(These are the highlights-best parts-of a short piece I wrote.)
The phrase “swan song” is used to refer to the final effort or performance given by a person just before death. It’s based off the Ancient Greek belief that swans remain silent for most of their lifetime, only vocalizing in the moment before death to sing a beautiful song.
This concept makes death seem beautiful. In dying, the swan sings a gorgeous song that it couldn’t sing while living.
What they don’t tell you is that the swan sings this beautiful song as the result of air escaping their body when their lungs deflate.
In reality, it’s not a beautiful concept at all. Death is agony.
Nicole faded. It wasn’t sudden; it was a gradual process. And just like she wanted, no one seemed to notice.
Her bones were the first thing to go. Low estrogen levels and calcium left her with osteoporosis—an affliction normally found in old people. She wasn’t even nineteen, and her bones were collapsing.
Next was her heart. Her body was starving. Blood flow was reduced, her blood pressure was lowered, and her heart muscle started losing size. She became anemic.
Her organs began giving up. Her liver failed; her kidneys shut off. What was the point anymore when the person in charge of the body didn’t care?
Her brain was the last thing to go. She was alone in her apartment one day, and she had a seizure. She never got back up. No one knew for two days.
I didn’t know any of these details until after she was gone.
Nicole died alone. And maybe that was how she wanted it. That’s the battle of the disease, the battle of anorexia. You fight it alone.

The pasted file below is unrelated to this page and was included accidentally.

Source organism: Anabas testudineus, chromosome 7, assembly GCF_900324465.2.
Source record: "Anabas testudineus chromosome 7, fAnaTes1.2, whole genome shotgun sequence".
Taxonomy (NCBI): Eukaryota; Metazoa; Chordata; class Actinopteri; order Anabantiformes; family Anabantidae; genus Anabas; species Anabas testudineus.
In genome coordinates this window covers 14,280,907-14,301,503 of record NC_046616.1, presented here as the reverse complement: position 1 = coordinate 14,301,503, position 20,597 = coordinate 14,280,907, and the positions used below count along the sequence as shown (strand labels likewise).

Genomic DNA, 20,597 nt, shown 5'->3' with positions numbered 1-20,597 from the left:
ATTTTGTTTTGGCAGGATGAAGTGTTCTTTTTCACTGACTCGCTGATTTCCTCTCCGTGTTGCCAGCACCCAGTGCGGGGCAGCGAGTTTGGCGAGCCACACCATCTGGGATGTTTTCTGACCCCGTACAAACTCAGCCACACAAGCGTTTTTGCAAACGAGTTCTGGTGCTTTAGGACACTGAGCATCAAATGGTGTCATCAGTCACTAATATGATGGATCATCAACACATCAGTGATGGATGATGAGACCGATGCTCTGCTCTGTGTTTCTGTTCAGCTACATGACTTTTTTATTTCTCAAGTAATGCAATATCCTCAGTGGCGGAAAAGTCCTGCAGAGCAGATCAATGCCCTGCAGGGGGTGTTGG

You lose. Alone.
Honestly, if her mother hadn’t called me, I may not have even known what happened. Nicole had left a note for me, with my name and phone number on the front. She must have known that the end was coming. Perhaps she welcomed it. We have no way to know, really, but I can make assumptions from the note that she left me.
It was only two words: Don’t. Fade.
I had never been to a funeral for someone I knew before. Nicole’s parents had asked me to speak. Sadly, they thought I was one of the people who knew her best.
The lid to the casket was open for the viewing. It shouldn’t have been.
Nicole’s skin was so paper thin that it was almost translucent. Her cheek bones were clearly visible, as was her collarbone above the neckline of the dress she wore. There was nothing left to her; she was completely devoid of fat, empty. She spoke a strong message, even though she would never use words again. My hand drifted into the casket and stroked her face, then came back to touch my own. Bones sticking out. Matching. Fading.
I sat down on the ground right next to the coffin, crying. She was gone. She had faded away, and no one had even known. I realized that I, too, was dying. I was fading, and suddenly I didn’t want to fade anymore. Suddenly I wanted to be alive.
Someone moved me to a pew. The words I had wanted to say were scribbled on an index card and shoved into my bra. I pulled the cards out, rubbing the creases in the paper. The words didn’t seem fitting now; I couldn’t read about what a lovely person she had been, what a lovely life she had led. It was a lie. Anorexia had taken her life. It was neither beautiful, nor lovely. It was agony.
I took a pencil from next to the hymnal under my pew and scribbled out a poem on the back of one of my index cards. These were the words I would go on to read: